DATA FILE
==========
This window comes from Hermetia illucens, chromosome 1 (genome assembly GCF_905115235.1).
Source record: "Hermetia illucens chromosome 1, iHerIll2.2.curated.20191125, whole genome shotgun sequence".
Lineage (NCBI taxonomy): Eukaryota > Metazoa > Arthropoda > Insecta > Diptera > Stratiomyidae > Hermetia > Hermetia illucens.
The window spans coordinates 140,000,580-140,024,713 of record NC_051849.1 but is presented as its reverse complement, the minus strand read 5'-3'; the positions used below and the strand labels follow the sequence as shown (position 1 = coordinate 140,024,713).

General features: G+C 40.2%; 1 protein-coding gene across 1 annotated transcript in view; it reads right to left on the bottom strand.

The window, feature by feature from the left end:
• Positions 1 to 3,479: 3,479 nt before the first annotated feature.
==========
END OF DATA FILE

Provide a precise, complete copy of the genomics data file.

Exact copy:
This window comes from Hermetia illucens, chromosome 1 (genome assembly GCF_905115235.1).
Source record: "Hermetia illucens chromosome 1, iHerIll2.2.curated.20191125, whole genome shotgun sequence".
Lineage (NCBI taxonomy): Eukaryota > Metazoa > Arthropoda > Insecta > Diptera > Stratiomyidae > Hermetia > Hermetia illucens.
The window spans coordinates 140,000,580-140,024,713 of record NC_051849.1 but is presented as its reverse complement, the minus strand read 5'-3'; the positions used below and the strand labels follow the sequence as shown (position 1 = coordinate 140,024,713).

General features: G+C 40.2%; 1 protein-coding gene across 1 annotated transcript in view; it reads right to left on the bottom strand.

The window, feature by feature from the left end:
• Positions 1 to 3,479: 3,479 nt before the first annotated feature.